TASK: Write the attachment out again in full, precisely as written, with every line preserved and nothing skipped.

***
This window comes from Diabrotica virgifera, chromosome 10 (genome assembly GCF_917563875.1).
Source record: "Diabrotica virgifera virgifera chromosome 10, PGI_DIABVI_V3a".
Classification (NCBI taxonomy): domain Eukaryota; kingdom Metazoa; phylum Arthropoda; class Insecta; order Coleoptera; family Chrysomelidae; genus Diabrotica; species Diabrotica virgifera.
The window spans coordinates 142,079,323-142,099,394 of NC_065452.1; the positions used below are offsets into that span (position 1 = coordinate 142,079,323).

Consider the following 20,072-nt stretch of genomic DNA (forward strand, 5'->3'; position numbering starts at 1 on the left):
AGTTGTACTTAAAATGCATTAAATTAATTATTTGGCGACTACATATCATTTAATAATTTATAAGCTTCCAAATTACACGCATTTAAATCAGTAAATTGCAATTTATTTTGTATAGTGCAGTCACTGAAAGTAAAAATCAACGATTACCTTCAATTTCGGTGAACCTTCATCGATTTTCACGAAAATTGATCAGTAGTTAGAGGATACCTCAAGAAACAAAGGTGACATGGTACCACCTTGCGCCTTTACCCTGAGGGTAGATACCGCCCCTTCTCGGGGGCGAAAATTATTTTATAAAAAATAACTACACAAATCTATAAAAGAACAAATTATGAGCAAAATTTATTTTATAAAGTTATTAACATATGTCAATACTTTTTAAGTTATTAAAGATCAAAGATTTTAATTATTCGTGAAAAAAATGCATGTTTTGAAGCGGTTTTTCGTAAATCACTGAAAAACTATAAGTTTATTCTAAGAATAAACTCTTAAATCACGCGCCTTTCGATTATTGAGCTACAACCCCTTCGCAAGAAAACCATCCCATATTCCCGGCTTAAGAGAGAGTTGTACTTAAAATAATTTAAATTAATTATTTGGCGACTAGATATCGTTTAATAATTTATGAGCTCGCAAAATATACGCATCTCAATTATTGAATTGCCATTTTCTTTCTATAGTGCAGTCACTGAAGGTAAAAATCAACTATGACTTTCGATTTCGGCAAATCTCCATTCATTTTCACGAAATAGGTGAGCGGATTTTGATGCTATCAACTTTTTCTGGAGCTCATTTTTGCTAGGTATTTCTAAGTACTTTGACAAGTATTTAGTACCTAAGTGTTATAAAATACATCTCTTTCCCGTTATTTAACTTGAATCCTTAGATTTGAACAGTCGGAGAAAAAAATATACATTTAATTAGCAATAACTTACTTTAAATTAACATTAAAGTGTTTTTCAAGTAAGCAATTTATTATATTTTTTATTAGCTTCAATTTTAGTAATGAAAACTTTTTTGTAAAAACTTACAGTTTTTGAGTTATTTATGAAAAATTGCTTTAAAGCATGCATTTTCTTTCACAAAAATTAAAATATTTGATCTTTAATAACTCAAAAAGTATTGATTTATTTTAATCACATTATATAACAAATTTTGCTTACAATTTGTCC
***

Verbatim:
This window comes from Diabrotica virgifera, chromosome 10 (genome assembly GCF_917563875.1).
Source record: "Diabrotica virgifera virgifera chromosome 10, PGI_DIABVI_V3a".
Classification (NCBI taxonomy): domain Eukaryota; kingdom Metazoa; phylum Arthropoda; class Insecta; order Coleoptera; family Chrysomelidae; genus Diabrotica; species Diabrotica virgifera.
The window spans coordinates 142,079,323-142,099,394 of NC_065452.1; the positions used below are offsets into that span (position 1 = coordinate 142,079,323).

Consider the following 20,072-nt stretch of genomic DNA (forward strand, 5'->3'; position numbering starts at 1 on the left):
AGTTGTACTTAAAATGCATTAAATTAATTATTTGGCGACTACATATCATTTAATAATTTATAAGCTTCCAAATTACACGCATTTAAATCAGTAAATTGCAATTTATTTTGTATAGTGCAGTCACTGAAAGTAAAAATCAACGATTACCTTCAATTTCGGTGAACCTTCATCGATTTTCACGAAAATTGATCAGTAGTTAGAGGATACCTCAAGAAACAAAGGTGACATGGTACCACCTTGCGCCTTTACCCTGAGGGTAGATACCGCCCCTTCTCGGGGGCGAAAATTATTTTATAAAAAATAACTACACAAATCTATAAAAGAACAAATTATGAGCAAAATTTATTTTATAAAGTTATTAACATATGTCAATACTTTTTAAGTTATTAAAGATCAAAGATTTTAATTATTCGTGAAAAAAATGCATGTTTTGAAGCGGTTTTTCGTAAATCACTGAAAAACTATAAGTTTATTCTAAGAATAAACTCTTAAATCACGCGCCTTTCGATTATTGAGCTACAACCCCTTCGCAAGAAAACCATCCCATATTCCCGGCTTAAGAGAGAGTTGTACTTAAAATAATTTAAATTAATTATTTGGCGACTAGATATCGTTTAATAATTTATGAGCTCGCAAAATATACGCATCTCAATTATTGAATTGCCATTTTCTTTCTATAGTGCAGTCACTGAAGGTAAAAATCAACTATGACTTTCGATTTCGGCAAATCTCCATTCATTTTCACGAAATAGGTGAGCGGATTTTGATGCTATCAACTTTTTCTGGAGCTCATTTTTGCTAGGTATTTCTAAGTACTTTGACAAGTATTTAGTACCTAAGTGTTATAAAATACATCTCTTTCCCGTTATTTAACTTGAATCCTTAGATTTGAACAGTCGGAGAAAAAAATATACATTTAATTAGCAATAACTTACTTTAAATTAACATTAAAGTGTTTTTCAAGTAAGCAATTTATTATATTTTTTATTAGCTTCAATTTTAGTAATGAAAACTTTTTTGTAAAAACTTACAGTTTTTGAGTTATTTATGAAAAATTGCTTTAAAGCATGCATTTTCTTTCACAAAAATTAAAATATTTGATCTTTAATAACTCAAAAAGTATTGATTTATTTTAATCACATTATATAACAAATTTTGCTTACAATTTGTCC